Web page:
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Fate of NWA Contract is Uncertain
By Andrew Haeg, Minnesota Public Radio
April 18, 2001
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Members of the Aircraft Mechanics Fraternal Association are gathered Wednesday to hear the details of their tentative contract with Northwest Airlines. If the union's almost 10,000 workers approve the deal, it would end more than four years of acrimonious talks. But Northwest's separate announcement - that its loss in the latest quarter nearly tripled to $123 million - highlights the difficult conditions the airline faces.

Dan Barras is a 20-year veteran of Northwest Airlines. The line maintenance mechanic talks with MPR's Andrew Haeg's about the contract settlement. Listen online.
THREE MEETINGS AT A BLOOMINGTON HOTEL are the first chance AMFA's rank and file are getting to examine the contract's fine print. The tentative agreement reached earlier this month promises to raise mechanics' base pay, initially by 24 percent. AMFA Local 33 President Steve MacFarlane says it's not yet clear which way the membership is leaning. "Right now it seems mixed. But there's more to like in this contract than not to like," he said.

Some mechanics, many of whom didn't want their name used, are undecided. "It's a very good contract and the hourly is a very good wage," one says. "I'm very happy with everything that has been negotiated for."

But others, like veteran mechanic Dan Barras, say - on balance - they'll vote to reject the contract. "There are some issues that were not sufficient in my determination. But there are a lot of things that are very good about it. But I'm still going to vote 'no,'" he told Minnesota Public Radio.

Specifically, Barras says the airline isn't doing enough to pay for increased cost of living when mechanics work at airports in more expensive cities, like San Francisco or Los Angeles.

The biggest sticking point seems to be retroactive pay. In 1993, mechanics agreed to pay cuts to help the airline stave off bankruptcy. The union had originally demanded 24 percent of their total wages since their last contract expired in 1996 - a total of $800 million. The tentative agreement stipulated a 3.5-percent payment - $120 million.

Local 33* president Steve MacFarlane. "When you look at a contract that seems to be as good as this one, it's easy for someone on the outside to say, 'Wow, look at this, it's a fabulous contract,'" says Local 33 President Steve MacFarlane. "Well if you're looking at it from our perspective, when you've spent most of your time at Northwest Airlines on concessionary wages, and behind the power curve for so many years, it's really hard to get all gleeful and happy and (say) 'Look at us we really did something.' You finally got back to where you should've been all these years."
"When unions get themselves into trouble with contract ratification, sometimes it might be because of the quality of the settlement. But I think a lot of times it might be because of the quality of the information"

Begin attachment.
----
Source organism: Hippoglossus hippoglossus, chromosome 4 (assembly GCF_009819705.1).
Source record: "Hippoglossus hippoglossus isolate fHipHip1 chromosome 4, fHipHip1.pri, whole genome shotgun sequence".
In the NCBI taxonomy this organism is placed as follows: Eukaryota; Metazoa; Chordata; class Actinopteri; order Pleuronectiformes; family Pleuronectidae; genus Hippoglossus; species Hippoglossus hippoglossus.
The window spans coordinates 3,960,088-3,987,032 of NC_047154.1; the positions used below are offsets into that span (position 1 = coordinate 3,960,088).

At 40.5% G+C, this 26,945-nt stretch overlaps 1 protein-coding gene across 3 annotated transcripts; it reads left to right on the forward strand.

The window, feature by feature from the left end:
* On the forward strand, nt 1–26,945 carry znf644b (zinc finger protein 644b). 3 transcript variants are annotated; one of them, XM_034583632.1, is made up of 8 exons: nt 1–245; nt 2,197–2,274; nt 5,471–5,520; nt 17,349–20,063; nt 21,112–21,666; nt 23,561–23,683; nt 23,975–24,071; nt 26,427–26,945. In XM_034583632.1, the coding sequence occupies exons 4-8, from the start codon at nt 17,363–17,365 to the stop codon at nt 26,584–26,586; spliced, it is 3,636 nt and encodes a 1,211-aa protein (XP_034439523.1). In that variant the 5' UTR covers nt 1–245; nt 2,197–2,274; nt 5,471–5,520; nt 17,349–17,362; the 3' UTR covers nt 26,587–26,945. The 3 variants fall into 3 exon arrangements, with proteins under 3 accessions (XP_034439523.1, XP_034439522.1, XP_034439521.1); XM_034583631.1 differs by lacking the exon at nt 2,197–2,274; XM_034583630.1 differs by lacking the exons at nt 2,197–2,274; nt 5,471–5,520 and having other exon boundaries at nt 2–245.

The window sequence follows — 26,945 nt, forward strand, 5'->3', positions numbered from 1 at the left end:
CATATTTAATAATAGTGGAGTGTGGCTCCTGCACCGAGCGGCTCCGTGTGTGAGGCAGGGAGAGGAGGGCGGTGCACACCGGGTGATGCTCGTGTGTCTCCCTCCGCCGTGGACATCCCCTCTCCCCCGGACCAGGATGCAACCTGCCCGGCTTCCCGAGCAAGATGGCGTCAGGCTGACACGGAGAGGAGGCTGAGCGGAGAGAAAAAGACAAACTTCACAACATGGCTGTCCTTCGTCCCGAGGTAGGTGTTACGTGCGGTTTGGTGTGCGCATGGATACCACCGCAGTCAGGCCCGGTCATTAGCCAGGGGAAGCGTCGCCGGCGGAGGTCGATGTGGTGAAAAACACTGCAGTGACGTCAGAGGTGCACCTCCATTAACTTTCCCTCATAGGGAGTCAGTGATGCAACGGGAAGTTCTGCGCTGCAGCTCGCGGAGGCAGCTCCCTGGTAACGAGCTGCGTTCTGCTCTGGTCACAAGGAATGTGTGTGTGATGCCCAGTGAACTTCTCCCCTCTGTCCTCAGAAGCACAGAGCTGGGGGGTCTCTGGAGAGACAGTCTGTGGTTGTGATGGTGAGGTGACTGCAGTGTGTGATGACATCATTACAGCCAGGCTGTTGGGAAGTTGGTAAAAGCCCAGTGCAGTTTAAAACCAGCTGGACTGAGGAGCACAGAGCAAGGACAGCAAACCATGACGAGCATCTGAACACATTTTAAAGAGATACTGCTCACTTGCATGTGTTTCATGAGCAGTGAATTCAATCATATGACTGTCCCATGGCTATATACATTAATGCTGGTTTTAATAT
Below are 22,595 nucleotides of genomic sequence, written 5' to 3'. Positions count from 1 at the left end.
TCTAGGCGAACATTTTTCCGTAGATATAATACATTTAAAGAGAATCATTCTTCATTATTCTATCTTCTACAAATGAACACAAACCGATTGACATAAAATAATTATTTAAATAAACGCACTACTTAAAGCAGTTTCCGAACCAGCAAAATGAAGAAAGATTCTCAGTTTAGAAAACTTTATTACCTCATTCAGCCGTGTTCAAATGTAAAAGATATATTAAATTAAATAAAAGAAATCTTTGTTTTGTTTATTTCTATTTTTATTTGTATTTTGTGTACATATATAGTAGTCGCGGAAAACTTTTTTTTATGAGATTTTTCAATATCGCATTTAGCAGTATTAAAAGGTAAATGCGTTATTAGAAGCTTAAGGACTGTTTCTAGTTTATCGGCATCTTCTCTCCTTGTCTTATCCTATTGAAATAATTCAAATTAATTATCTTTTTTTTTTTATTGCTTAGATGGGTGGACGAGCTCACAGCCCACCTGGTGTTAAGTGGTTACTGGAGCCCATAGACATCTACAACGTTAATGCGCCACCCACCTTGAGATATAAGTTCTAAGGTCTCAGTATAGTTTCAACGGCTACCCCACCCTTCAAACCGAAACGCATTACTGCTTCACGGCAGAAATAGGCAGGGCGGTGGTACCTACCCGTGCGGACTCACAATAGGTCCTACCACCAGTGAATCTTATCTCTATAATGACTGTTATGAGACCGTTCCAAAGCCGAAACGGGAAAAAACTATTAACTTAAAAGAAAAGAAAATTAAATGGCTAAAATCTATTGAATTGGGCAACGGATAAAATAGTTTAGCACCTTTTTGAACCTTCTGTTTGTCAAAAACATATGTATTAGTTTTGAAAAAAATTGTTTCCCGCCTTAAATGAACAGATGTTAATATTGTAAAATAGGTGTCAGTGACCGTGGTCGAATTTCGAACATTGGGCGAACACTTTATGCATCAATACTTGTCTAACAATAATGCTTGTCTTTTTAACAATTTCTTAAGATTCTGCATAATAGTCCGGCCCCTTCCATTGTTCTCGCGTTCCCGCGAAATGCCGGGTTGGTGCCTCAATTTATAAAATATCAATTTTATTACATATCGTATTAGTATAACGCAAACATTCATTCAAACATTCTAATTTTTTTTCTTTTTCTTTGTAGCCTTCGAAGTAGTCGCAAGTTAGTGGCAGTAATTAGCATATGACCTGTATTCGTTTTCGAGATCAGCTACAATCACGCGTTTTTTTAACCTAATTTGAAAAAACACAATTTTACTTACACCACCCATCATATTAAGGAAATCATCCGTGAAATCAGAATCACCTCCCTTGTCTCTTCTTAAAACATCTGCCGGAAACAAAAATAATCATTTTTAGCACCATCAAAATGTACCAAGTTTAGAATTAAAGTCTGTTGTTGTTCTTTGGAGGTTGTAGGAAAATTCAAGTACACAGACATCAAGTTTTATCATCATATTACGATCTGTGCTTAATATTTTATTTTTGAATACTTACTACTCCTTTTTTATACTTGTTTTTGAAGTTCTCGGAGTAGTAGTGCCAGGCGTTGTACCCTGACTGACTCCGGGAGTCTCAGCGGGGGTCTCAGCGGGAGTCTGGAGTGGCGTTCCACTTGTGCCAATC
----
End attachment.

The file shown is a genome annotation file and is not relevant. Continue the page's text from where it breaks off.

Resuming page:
- John Budd
University of Minnesota

Despite some criticism, the meetings were calm, even genial. That's in stark contrast to similar sessions in 1998, when mechanics vociferously opposed a deal reached by a different union then representing them in contract talks.

Now, some three years later, like Steve Eilers said, the AMFA leadership conducted a fair and open process. "We were opened up to negotiations like we've never been before. So, you could take a portion and just say, 'No I don't want it done that way.' Before we never knew what was going on in those areas until you read it, and you had maybe a week to look at it and you were only voting on the key issues. Now, you're seeing exactly what's there."

University of Minnesota labor expert John Budd says that sense among the rank and file makes a 'yes' vote more likely.

"When unions get themselves into trouble with contract ratification, sometimes it might be because of the quality of the settlement. But I think a lot of times it might be because of the quality of the information, and the fact that he rank-and-file have felt disengaged from the whole process. I don't think that's the case here with AMFA."

Northwest President Doug Steenland says the airline is eager to resolve this labor dispute. If the union ratifies the deal, he says the airline will have a leg up on its competitors.

"We'll be one of the few major U.S.-network carriers to have signed agreements with all of our labor unions. And what that means is that customers can book their summer travel with Northwest with confidence," Steeland says.

The airline also announced that it's lost $123 million in the first quarter, and it posted a separate $94 million charge to cover retroactive pay for the mechanics.

The union will mail ballots to the members starting Friday, and plans to announce the result on May 9th.